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People v. Savage

NOVEMBER 9, 1972.




APPEAL from the Circuit Court of Winnebago County; the Hon. FRED J. KULLBERG, Judge, presiding.


In 1967 the defendant herein was found guilty in a bench trial of the murder of his wife and sentenced to 30-50 years imprisonment. He appealed to this court and the conviction was affirmed. (People v. Savage (1968), 102 Ill. App.2d 477, 242 N.E.2d 446.) While the facts are set forth in the case above cited it is necessary to reiterate certain of those facts for the purpose of this post-conviction hearing.

The defendant went into the Sheriff's office of Winnebago County with his hands above his head and voluntarily stated "I killed my wife." A deputy asked him "What did you kill her with?" He then answered "With an axe, that's all I had." Subsequent investigation disclosed that his wife had been killed with an axe by blows upon the head.

The defendant filed a pro se petition for post-conviction relief in September, 1970. In this petition he raised three issues which had been raised and adjudicated on appeal. In addition, he contended his trial and appellate counsel was incompetent.

The post-conviction petition before us deals with two issues. The first is the incompetency of the trial and appellate counsel; the second is the failure of the State to provide the defendant with a complete transcript. We will consider the second allegation first. The defendant contends that he was deprived of his constitutional rights because of the failure of the State to furnish him with a copy of the hearing on his motion to suppress. There was no transcript made of this hearing. He then alleges that the State deprived him of his constitutional rights in failing to furnish him with a transcript of the closing arguments of counsel which was not transcribed by the reporter. In support of this argument defendant cites Mayer v. Chicago (1971), (U.S.), 30 L.Ed.2d 372. The basic ruling in this case is that an indigent is entitled to a free transcript of the trial proceedings even though the conviction resulted in a fine only. Supreme Court Rule 607(b) originally provided that such a transcript would be furnished where the defendant was "convicted of a felony." In 1971 this rule was changed to provide that a free transcript would be provided where the defendant was "convicted of an offense punishable by imprisonment for more than six months." It is obvious that the Mayer case strikes down this rule and provides that as the court said "the invidiousness of the discrimination that exists when criminal procedures are made available only to those who can pay is not erased by any differences in the sentences that may be imposed."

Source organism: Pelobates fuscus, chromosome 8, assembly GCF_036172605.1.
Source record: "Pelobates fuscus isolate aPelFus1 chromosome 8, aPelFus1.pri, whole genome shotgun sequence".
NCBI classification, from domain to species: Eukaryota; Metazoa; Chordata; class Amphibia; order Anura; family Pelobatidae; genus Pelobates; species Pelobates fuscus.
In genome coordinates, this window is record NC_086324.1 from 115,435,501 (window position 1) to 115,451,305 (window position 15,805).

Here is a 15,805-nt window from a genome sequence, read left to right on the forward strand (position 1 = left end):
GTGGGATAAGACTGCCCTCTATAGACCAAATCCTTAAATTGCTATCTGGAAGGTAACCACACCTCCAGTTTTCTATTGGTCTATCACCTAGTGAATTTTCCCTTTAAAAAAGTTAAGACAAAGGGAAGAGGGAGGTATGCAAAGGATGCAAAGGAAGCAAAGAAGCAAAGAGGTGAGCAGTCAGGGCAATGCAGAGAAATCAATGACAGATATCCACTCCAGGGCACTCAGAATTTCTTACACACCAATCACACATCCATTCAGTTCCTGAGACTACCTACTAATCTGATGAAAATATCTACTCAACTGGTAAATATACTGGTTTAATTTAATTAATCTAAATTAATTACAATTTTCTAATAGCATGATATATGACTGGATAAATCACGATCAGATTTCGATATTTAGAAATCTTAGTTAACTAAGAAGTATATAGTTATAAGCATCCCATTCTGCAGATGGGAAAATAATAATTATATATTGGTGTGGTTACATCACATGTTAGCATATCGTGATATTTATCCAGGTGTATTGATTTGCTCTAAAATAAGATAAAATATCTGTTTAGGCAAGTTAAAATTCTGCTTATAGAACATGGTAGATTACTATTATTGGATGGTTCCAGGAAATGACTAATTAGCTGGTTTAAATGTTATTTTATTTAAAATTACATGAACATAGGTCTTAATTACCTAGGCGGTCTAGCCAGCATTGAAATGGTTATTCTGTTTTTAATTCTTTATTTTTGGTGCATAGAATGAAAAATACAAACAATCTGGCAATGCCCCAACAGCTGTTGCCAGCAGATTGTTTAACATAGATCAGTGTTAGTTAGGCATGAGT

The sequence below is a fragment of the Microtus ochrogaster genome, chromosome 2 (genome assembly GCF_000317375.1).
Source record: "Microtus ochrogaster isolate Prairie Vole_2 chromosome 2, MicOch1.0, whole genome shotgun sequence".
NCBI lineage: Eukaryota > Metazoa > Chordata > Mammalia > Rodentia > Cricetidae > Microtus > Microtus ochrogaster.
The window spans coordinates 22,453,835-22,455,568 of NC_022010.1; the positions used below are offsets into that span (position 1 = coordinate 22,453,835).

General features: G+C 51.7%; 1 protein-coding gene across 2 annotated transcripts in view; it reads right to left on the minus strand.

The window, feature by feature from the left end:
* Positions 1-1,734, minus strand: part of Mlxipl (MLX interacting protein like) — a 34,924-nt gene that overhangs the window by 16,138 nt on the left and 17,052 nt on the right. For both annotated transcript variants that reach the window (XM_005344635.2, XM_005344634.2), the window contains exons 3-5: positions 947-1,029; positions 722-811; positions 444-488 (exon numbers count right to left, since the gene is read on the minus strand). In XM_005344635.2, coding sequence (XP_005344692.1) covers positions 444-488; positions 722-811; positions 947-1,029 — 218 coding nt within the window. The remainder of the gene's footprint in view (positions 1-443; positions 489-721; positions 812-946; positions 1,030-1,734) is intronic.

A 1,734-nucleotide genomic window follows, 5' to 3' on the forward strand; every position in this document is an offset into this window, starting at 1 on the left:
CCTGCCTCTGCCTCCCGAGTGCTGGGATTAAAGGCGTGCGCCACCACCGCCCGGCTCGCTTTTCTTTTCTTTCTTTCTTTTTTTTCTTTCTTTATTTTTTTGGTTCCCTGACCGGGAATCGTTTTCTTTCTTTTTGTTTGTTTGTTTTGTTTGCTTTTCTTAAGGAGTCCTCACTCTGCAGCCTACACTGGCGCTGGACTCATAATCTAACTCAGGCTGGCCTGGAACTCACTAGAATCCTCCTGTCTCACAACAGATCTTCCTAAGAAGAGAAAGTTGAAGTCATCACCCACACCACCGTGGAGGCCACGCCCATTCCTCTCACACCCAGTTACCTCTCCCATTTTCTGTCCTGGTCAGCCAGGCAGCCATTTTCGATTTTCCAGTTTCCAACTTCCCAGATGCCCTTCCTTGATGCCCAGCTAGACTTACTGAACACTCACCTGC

• 1 It is interesting to note that in Mayer the court went on to discuss in detail Griffin v. Illinois (1956), 351 U.S. 12, 100 L.Ed. 891, 76 S.Ct. 585, 55 A.L.R.2d 1055, and said

"`A record of sufficient completeness' does not translate automatically into a complete verbatim transcript."

The court then quoted Draper v. Washington (1963), 372 U.S. 487, 496, 9 L.Ed.2d 899, 905, 81 S.Ct. 774, and discussed alternative methods of reporting trial proceedings. The Illinois courts have held that Rule 607(b) refers only to trial proceedings. (People v. Williams (1971), 131 Ill. App.2d 280 at 285, 268 N.E.2d 730 at 733; People v. Hubbard (1969), 107 Ill. App.2d 79, 246 N.E.2d 44 at 46; People v. Thome (1969), 111 Ill. App.2d 215, 250 N.E.2d 9 at 14.) Turning first to the contention of defendant that a transcript of the proceedings on the motion to suppress should have been furnished, we find in Mayer the court said:

"* * * Moreover, part or all of the stenographic transcript in certain cases will not be germane to consideration of the appeal, and a State will not be required to expend its funds unnecessarily in such circumstances."

The motion to suppress herein sought to suppress the voluntary statement made to the police when the defendant walked into the police station. The question of his voluntary confession was decided in the appeal thereon and is therefore res adjudicata.

We therefore find that no useful purpose would have been served by furnishing a transcript which in fact was unavailable as the proceedings were not transcribed on the motion to suppress.

• 2-4 With regard to the transcript of the final argument of counsel, it is to be specifically noted that final arguments were not transcribed and therefore unavailable. As the Supreme Court stated in People v. Smith (1969), 42 Ill.2d 479 at 483, 248 N.E.2d 68:

"* * * The defendant's position is that because the court reporter did not take down the final arguments of the attorneys, he is precluded from showing their prejudicial nature, and that his conviction must therefore be reversed. We cannot accept this contention. The responsibility for the proper preservation of the record of the proceedings before the trial court rests upon the defendant."

It is common practice to waive the transcribing of final arguments and while this court does not evince any opinion as to the desirability of so doing, it is to be specifically noted that the instant case was not a jury trial. It is incumbent upon the trial judge to see that both defense counsel and the prosecution in their closing arguments do not transcend the rules relating thereto. In the case of a ...

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